I finished my Gratitude Project on Saturday, October 6, 2018.
I must say, it was amazing and totally exhausting at the end. I’m still trying to wrap my head around all the wonderful and challenging things about spending an hour or two everyday for 100 days, writing and journaling about gratitude.
When I really think about it, it was actually much more time because I spent the day thinking about the letters. Maybe I was feeling good about the letter from the day before or maybe I was thinking of who to write that day, but my mind was on the project for much of the day, every day. If anything, I’m sort of missing it now; or maybe mourning the end of the project. I know that I’m already ready to write to someone I forgot to include. That feels good, because this practice of thanking the people who impact my life, isn’t a habit I want to break.
But let me get back to what I learned and what effects I felt during and after this project. It turns out that gratitude was just one piece of the project. It was actually about something so much bigger, but I’ll get back to that later.
First I want to talk about how I structured the project in case anyone else wants to do their own 100 day gratitude project. I just said how time consuming it was, which may scare people off! I hope not, because while it’s true that it took time, it was totally doable. The only thing I tended to miss out on, was watching television. So, truly I missed nothing.
I’ll restate the rules I used.
Write 100 letters in 100 days.
Write one letter everyday.
Write to anyone and everyone you are grateful for.
Go deep and be specific about why you are grateful for the person.
Don’t share that this is part of a project, in other words, no excuses for why you are writing to them.
Expect nothing in return.
Write about the experience.
I have to note that the results are partially confounded by something I wasn’t aware of during the project. I didn’t just practice gratitude. I also spent time journaling about the letters. It turns out that there is research, according to happiness expert Shawn Achor, that journaling is another way to boost happiness. So I was getting more benefits that I would have without journaling and reflecting on the gratitude project.
The way I started was to think of someone I’d been wanting to thank, but never did. I’m sure we can all relate to this experience where we have great intentions of gratitude but sometimes don’t follow through with putting pen to paper. After the first letter, I liked the result and I stayed on a theme for a while. I started thanking people who had helped me get through my Mom’s Funeral in some way, shape or form. I thanked the people who spoke at the service, the people who helped us plan the event and lots of the people who showed up to honor her.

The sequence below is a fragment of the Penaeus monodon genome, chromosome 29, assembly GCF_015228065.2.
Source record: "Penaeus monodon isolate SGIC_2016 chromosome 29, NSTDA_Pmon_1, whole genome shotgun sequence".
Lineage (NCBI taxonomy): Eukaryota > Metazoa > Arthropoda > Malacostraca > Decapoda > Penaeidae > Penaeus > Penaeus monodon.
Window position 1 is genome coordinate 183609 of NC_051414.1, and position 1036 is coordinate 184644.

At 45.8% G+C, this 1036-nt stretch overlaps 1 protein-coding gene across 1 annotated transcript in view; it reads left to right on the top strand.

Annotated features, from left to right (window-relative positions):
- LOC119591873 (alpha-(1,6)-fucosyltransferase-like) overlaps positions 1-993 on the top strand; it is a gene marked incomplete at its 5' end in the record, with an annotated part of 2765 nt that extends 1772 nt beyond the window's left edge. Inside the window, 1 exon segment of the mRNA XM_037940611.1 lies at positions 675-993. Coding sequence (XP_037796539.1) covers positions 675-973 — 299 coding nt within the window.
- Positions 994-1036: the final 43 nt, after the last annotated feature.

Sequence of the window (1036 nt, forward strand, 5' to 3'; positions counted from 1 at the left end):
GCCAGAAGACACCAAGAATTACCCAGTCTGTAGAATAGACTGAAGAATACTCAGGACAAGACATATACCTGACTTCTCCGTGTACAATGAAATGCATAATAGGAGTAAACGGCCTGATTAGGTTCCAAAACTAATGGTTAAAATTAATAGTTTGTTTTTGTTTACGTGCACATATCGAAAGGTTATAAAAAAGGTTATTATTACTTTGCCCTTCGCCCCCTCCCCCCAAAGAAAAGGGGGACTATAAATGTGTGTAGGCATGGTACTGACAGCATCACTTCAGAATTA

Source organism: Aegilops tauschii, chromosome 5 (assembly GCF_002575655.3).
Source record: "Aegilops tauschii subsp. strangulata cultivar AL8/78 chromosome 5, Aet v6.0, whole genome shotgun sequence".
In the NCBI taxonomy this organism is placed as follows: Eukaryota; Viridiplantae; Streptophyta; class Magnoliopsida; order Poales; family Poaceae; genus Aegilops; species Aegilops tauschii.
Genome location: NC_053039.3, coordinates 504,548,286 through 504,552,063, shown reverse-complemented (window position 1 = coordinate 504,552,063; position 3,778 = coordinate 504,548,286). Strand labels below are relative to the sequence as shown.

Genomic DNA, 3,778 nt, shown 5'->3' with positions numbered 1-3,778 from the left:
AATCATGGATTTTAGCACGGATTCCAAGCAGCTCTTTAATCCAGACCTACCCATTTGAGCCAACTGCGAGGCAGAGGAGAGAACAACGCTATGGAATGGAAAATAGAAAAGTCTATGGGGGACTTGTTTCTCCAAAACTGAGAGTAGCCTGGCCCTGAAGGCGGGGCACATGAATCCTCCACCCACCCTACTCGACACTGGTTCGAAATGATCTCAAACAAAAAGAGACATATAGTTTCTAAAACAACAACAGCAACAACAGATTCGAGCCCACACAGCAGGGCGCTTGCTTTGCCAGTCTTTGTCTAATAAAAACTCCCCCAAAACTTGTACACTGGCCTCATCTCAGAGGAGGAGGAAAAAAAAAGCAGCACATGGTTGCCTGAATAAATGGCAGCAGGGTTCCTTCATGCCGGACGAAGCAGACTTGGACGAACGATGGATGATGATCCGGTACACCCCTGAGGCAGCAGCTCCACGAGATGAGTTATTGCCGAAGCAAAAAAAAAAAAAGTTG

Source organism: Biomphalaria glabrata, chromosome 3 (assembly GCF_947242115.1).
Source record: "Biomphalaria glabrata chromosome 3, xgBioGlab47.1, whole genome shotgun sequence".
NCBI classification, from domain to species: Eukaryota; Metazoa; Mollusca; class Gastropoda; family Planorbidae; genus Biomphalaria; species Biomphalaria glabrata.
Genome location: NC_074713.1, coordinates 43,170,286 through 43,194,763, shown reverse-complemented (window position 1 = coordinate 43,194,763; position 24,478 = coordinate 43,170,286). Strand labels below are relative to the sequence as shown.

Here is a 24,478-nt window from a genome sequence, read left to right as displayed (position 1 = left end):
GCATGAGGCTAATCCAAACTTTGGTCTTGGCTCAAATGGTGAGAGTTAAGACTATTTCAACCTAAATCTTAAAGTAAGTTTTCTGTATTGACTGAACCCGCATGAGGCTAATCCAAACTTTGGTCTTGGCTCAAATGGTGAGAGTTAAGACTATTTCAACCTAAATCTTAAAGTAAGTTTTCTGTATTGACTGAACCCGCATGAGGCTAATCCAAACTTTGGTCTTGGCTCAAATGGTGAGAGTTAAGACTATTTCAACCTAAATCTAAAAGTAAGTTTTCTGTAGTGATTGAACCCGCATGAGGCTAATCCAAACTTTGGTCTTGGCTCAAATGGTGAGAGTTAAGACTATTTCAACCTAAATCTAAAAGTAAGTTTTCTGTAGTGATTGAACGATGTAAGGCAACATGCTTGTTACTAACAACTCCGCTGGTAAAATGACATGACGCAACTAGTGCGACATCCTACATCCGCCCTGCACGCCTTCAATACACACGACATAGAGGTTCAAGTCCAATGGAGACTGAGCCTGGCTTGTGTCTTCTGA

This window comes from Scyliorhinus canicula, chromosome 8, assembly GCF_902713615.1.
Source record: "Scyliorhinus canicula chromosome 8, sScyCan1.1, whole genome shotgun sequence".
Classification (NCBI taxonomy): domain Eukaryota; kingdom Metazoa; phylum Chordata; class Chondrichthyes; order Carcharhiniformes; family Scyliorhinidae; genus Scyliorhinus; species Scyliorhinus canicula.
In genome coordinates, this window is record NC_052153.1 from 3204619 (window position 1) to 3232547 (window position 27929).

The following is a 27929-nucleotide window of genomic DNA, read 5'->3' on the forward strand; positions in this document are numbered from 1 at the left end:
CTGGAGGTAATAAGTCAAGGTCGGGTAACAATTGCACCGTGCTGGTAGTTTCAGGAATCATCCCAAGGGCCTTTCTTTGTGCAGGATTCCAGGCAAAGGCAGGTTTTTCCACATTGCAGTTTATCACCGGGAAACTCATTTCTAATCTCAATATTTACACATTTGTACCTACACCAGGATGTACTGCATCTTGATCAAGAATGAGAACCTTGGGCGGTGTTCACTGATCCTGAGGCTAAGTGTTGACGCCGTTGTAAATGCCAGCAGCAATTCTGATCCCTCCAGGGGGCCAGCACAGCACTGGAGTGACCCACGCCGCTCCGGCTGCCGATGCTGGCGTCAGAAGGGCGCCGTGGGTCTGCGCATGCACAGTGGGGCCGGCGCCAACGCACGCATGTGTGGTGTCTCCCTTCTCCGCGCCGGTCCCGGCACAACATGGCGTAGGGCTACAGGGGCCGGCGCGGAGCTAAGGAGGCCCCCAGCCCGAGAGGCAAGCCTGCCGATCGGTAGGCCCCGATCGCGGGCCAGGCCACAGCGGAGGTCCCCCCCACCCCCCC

Then I moved to other themes like writing my close female friends. I let each of them know, very specifically, the things I love about them and what they bring to my life.
Another theme was my Family. I wrote almost everyone in my family to express my gratitude for what they bring to my life. This felt especially powerful because, if something happens to me, they know exactly why I was grateful for them and how much I loved them. Somehow that is a relief. Likely because I didn’t get to do that with my Mom. She died before I had the chance to say everything I would have said if I’d known she was going to die.
I kept going with lots of different short themes. I thanked the people who helped me when I had back pain. I thanked my ex husband and his wife for our ability to co parent so well. I thanked old bosses and mentors.
Then the project got even more interesting. I began to push the limits; to see what gratitude is capable of. So, one day, while in a fight with my husband, I decided to see if I could use an unrelated gratitude letter to get past my anger. And it worked! It was really cool. I started off having trouble because I was stuck being mad. But then I made myself get out of the trees and into the forest. And what I mean by that is that I stopped picking apart the fight and made myself think of the big, overarching reasons that I love him. I could feel my resistance at first. But I made myself go back to the memories I had of falling in love with him. How he helped me in so many fundamental ways when I was struggling during a really hard time in my life. And as I let my mind go to those memories, the letter began to flow and the gratitude went from forced to organic and I felt my whole body relax. I’m not kidding when I say that it sounds hard, but it is so much easier than staying mad for days.